Are you overwhelmed with fatigue these days? I know I am. It’s mind-blowingly frustrating and yes, exhausting. During perimenopause and menopause, you may experience the relentless feeling of tiredness, weakness, fatigue, and a general apathy for life. For no reason, you just wake up feeling like you have nothing in the tank to make it through the day and it makes no sense. Yesterday you were playing tennis and felt on top of the world. So, what is happening here? Unsurprisingly, your hormones are in a state of flux and these changes at a cellular level directly impact both your mental and physical energy. In addition to your foul moods, waning libido, insomnia, and unprovoked violent outbursts you are now utterly exhausted. All the time.
We can’t make this go away—it’s part of our right of passage into the twilight zone of no more periods and the chance to regain your life again. So in the meantime, it’s worth knowing a few hacks that will help you cope during this phase and maybe ease the burden you are feeling.
5 Simple Energy Boosters: 1. Move Daily
Did you notice I didn’t say exercise daily? Ideally, I would prescribe a minimum of three strength workouts per week, but I also know that when you’re feeling symptoms the last thing your body wants is to stress itself even more with weight training. Instead, while you have low energy, try something that is a little more low-key. You will still get a drive of endorphins and will begin to feel more energized. Consider walking, yoga, swimming, or some simple mobility work.
Video credit: DVRT
5 Simple Energy Boosters: 2. Eat Well
Try to cut out the crap food. I know it is difficult because when you don’t feel great you just want to grab starch, sweet, and salty foods. This is completely understandable, but it will leave you feeling worse than before. Keep your diet simple, and stick to whole foods whenever possible.
Include lots of fiber and protein. These will keep you feeling full longer and stabilize your blood sugars. When your blood sugar dips you may start feeling irritable, thirsty, dizzy, and yes, fatigued. We underestimate how much influence food can have on our mood and energy levels, so by avoiding processed foods and stimulants, like coffee and alcohol, you are giving your body a chance to feel better.
5 Simple Energy Boosters: 3. Glug, Glug, Glug
Are you getting all your water in? The elixir of life. Did you know that your body is made up of 60% water? Water is essential for a variety of physiological functions like transportation of nutrients, maintaining proper body temperature, and bowel function. Your overall health, performance, and body composition will suffer if you don’t adequately hydrate.
It’s 2 o’clock in the afternoon and you start to feel really sleepy. You might assume you need more sleep or caffeine (and remember let’s not over do the coffee right now), however, there’s a good chance you actually are dehydrated. When you are dehydrated your cognitive performance suffers dramatically. Dehydration as little as 1% of your body weight is enough to reduce both endurance and strength performance.
5 Simple Energy Boosters: 4. Get Some Sleep
Sleep is an integral part of coping with the menopause and overall health. You aren’t wasting time during sleep; the body uses these hours to repair and rejuvenate. In fact, sleep is actually crucial to our overall health. Chronically low sleep will increase your likelihood of chronic illness, elevate your sympathetic nervous system response, decrease growth hormone (GH) and thyroid stimulating hormone (TSH), and increase cortisol. Basically, it screws with your body in many ways beyond just being tired.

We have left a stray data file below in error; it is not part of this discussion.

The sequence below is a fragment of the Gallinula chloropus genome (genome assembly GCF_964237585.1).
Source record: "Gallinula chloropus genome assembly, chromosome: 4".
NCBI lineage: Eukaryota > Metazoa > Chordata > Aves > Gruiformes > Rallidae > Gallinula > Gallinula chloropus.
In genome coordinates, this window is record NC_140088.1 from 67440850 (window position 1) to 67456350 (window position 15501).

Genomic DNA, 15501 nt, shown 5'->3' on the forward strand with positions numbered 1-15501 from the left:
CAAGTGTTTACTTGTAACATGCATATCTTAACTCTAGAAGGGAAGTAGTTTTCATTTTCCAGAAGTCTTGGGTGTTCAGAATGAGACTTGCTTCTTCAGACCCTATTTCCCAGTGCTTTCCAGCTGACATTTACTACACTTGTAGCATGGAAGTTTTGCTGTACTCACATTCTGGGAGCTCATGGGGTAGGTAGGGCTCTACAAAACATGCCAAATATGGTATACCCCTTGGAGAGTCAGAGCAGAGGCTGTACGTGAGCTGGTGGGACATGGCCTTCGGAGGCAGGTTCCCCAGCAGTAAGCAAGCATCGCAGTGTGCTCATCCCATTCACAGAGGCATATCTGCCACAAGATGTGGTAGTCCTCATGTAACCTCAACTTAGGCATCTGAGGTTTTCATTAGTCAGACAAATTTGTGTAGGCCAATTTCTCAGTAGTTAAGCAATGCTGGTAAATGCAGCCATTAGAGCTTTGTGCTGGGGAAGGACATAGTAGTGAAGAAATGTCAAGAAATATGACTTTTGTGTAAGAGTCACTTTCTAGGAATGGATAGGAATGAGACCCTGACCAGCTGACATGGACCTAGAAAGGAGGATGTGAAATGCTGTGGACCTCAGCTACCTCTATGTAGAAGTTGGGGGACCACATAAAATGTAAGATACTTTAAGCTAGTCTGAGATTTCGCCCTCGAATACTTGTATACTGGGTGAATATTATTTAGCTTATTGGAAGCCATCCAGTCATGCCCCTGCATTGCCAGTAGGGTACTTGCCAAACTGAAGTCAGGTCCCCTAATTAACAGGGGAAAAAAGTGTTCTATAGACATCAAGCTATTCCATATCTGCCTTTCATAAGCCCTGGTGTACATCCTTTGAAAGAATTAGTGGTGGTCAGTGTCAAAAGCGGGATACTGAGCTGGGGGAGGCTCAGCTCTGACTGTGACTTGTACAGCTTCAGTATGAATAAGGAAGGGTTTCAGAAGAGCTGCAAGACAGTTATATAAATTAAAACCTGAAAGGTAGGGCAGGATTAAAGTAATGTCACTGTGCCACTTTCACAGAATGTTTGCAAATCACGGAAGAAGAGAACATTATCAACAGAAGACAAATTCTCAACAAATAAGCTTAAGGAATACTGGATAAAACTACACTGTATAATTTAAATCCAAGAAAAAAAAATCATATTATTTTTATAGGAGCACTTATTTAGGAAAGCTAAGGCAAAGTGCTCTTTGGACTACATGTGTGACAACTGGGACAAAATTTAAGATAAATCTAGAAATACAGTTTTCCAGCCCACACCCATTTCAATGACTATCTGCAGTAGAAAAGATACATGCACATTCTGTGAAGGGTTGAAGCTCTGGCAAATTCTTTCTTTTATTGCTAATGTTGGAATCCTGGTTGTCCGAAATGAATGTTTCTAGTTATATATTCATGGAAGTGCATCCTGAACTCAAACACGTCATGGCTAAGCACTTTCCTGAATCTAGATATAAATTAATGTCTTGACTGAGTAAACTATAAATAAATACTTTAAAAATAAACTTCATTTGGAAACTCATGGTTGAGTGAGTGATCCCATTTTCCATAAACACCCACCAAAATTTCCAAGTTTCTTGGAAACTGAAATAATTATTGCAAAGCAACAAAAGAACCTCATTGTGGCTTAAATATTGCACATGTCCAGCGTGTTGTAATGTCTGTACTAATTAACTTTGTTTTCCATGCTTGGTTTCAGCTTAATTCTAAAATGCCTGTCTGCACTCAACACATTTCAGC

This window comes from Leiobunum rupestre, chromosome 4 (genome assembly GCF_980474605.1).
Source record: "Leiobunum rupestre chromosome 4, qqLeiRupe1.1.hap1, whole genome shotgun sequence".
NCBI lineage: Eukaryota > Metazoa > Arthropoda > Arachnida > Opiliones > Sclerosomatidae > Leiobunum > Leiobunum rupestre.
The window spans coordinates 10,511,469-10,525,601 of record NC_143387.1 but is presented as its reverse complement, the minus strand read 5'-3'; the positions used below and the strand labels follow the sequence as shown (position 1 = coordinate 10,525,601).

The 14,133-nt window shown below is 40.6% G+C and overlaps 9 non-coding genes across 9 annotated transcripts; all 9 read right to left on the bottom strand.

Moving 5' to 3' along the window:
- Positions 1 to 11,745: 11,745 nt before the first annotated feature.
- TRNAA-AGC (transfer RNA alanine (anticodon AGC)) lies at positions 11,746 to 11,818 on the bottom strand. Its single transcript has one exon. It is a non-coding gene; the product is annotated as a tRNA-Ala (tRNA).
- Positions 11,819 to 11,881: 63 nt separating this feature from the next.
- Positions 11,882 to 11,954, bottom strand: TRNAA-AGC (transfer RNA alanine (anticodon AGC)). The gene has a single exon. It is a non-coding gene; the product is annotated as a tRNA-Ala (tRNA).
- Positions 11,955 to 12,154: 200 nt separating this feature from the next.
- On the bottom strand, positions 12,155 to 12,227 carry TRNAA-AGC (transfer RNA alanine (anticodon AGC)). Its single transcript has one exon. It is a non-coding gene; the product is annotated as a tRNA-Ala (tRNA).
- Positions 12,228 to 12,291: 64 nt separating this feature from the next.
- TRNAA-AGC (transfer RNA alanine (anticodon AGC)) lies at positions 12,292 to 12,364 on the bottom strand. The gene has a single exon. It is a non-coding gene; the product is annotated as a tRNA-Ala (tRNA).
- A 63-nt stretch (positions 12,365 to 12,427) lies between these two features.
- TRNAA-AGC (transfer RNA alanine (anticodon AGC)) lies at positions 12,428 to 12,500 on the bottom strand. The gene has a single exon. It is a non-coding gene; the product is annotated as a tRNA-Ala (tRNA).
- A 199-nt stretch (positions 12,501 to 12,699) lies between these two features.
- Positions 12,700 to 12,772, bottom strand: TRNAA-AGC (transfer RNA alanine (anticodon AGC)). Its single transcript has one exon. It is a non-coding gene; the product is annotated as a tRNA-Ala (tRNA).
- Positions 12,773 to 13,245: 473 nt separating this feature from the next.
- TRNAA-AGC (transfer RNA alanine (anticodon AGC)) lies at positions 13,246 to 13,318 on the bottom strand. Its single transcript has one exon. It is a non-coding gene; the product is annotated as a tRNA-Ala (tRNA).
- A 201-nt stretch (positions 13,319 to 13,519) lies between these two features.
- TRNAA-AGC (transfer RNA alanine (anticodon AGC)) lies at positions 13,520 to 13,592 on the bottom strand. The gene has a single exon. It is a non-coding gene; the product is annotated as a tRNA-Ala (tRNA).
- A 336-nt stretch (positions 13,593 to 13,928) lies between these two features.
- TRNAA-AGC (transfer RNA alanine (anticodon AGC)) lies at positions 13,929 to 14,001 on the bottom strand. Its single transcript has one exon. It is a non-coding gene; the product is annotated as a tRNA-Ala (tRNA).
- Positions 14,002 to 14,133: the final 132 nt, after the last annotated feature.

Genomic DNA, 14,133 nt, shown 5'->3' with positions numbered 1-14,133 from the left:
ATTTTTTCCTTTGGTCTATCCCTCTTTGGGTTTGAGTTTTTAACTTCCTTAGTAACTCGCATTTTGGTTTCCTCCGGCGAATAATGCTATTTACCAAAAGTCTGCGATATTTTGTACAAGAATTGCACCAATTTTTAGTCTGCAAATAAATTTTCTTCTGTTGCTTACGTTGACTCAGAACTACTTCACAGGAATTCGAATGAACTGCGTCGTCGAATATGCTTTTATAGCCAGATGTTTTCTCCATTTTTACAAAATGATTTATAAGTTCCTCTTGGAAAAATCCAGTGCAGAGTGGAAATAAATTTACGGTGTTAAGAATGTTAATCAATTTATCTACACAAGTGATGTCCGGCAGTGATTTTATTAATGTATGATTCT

When thinking about your overall health and wellness during menopause, you need to make sure that your plan includes exercise and nutrition and sleep in equal parts.
5 Simple Energy Boosters: 5. Identify Your Stress
We experience stress in many forms: including mental, emotional, and physical challenges. Whether you realize it or not, good and bad stress both have a profound effect on your body. A certain pattern of stress we can think of a “good stress” helps to keep us alert, serves as a positive influence and motivates us to give our all. On the other hand, living with “bad stress” can be very detrimental to health. Producing high levels of our stress hormone cortisol can affect both our quality of sleep and increase body fat gain. For optimal well-being, balancing our allostatic load is desirable. Allostatic load is the accumulative total of physical, mental and emotional stress—basically the “wear and tear” on your body.
An easy way to identify the difference between the good and bad types of stress:
- Good stress = short lived/infrequent
- Bad stress = lasts a long time/chronic
Ideas to help you relax:
- Take a relaxing walk (especially outside)
- Spend time in nature
- Get moderate sunshine
- Listening to relaxing music
- Mindfulness practice and meditation
- Deep breathing
- Snuggling a loved one or pet
- Gentle mobility, and/or slow stretching exercises
- Gentle swimming or water immersion (such as a hot tub)
- Relaxing in a sauna
- Having sex (seriously)
Finally, have a level of acceptance over how you are feeling. Don’t beat yourself up if today you are not feeling optimal. You know this too shall pass, and you also know that many other women are feeling your pain.
Coach Amanda Thebe is Breaking Muscle’s Expert Coach in Residence. If you are a woman who is over 40 years old and want Coach Thebe to cover a topic you are interested in or would like her to address a specific issue you may have, email firstname.lastname@example.org. Put Coach Thebe in the subject line, and let us know what you need in your training.